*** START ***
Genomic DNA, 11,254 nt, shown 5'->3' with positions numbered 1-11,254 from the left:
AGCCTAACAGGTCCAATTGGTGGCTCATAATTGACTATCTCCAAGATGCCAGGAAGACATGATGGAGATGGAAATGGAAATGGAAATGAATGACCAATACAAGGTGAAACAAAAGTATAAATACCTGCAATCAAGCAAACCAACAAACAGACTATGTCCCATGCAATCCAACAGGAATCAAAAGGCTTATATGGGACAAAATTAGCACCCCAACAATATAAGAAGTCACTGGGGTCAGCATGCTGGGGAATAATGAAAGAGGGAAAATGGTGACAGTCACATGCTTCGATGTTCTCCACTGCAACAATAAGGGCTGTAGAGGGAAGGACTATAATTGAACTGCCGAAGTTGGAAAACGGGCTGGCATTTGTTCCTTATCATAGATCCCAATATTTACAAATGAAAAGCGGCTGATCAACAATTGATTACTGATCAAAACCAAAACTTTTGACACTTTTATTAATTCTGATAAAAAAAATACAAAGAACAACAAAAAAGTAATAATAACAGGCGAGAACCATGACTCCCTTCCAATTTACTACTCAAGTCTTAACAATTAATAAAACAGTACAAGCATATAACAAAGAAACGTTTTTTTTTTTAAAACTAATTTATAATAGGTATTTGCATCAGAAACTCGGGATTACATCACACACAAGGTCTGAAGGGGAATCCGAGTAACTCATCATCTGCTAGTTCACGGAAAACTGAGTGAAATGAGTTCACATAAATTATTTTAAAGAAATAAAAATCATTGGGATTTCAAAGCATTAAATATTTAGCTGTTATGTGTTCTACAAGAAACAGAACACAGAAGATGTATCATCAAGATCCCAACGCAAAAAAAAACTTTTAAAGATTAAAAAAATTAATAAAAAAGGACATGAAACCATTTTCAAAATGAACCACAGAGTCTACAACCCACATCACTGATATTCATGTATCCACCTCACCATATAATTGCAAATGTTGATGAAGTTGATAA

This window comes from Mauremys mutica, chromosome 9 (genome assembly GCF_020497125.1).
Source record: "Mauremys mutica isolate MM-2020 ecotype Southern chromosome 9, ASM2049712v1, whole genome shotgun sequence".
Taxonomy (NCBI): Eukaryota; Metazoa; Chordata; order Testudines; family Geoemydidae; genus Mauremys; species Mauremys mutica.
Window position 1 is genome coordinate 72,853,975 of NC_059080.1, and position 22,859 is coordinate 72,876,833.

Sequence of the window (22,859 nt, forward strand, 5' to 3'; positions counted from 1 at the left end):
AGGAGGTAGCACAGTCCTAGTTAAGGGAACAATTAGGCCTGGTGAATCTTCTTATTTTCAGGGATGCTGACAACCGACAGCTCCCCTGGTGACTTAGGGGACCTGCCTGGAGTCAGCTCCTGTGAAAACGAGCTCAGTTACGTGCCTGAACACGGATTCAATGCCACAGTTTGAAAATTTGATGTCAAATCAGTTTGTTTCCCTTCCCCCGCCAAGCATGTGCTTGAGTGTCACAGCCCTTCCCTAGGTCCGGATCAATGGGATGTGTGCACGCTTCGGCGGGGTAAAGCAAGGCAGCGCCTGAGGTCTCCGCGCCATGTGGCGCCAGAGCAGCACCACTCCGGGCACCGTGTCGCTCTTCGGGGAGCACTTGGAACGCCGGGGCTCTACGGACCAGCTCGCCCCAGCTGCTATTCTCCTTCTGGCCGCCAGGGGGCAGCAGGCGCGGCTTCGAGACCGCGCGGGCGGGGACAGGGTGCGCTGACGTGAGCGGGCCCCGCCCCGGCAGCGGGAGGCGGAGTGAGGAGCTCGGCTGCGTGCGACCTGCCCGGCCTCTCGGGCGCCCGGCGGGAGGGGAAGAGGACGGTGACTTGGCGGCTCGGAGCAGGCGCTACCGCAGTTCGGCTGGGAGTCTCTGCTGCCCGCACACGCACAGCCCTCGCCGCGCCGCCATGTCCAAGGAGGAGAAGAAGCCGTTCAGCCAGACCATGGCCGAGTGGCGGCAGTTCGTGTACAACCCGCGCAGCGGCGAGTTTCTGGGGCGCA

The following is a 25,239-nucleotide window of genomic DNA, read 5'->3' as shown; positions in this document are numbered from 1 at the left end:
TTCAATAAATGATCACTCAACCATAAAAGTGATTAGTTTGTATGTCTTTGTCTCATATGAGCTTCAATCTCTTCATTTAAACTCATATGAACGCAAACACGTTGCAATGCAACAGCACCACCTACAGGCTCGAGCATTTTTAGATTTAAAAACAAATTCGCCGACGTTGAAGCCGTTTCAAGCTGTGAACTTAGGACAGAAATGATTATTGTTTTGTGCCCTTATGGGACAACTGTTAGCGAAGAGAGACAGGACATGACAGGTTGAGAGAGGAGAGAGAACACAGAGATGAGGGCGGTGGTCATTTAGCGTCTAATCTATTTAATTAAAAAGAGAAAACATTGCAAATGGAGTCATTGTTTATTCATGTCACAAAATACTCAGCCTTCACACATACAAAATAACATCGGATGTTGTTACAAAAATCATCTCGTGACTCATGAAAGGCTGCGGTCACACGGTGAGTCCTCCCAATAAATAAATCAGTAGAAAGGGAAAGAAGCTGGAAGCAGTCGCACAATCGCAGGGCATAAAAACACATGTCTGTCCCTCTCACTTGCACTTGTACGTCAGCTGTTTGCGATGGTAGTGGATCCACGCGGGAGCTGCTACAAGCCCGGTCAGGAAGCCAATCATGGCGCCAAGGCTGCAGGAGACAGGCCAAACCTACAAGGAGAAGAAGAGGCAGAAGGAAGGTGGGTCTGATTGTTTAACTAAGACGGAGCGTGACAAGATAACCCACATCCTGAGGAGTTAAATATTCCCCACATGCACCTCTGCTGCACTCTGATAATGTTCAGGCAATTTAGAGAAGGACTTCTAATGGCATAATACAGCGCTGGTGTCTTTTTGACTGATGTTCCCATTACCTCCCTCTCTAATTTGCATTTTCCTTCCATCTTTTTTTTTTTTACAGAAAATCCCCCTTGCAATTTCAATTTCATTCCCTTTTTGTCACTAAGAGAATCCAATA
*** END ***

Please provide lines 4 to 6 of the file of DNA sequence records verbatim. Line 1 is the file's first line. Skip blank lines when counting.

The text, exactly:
Source record: "Mauremys mutica isolate MM-2020 ecotype Southern chromosome 9, ASM2049712v1, whole genome shotgun sequence".
Taxonomy (NCBI): Eukaryota; Metazoa; Chordata; order Testudines; family Geoemydidae; genus Mauremys; species Mauremys mutica.
Window position 1 is genome coordinate 72,853,975 of NC_059080.1, and position 22,859 is coordinate 72,876,833.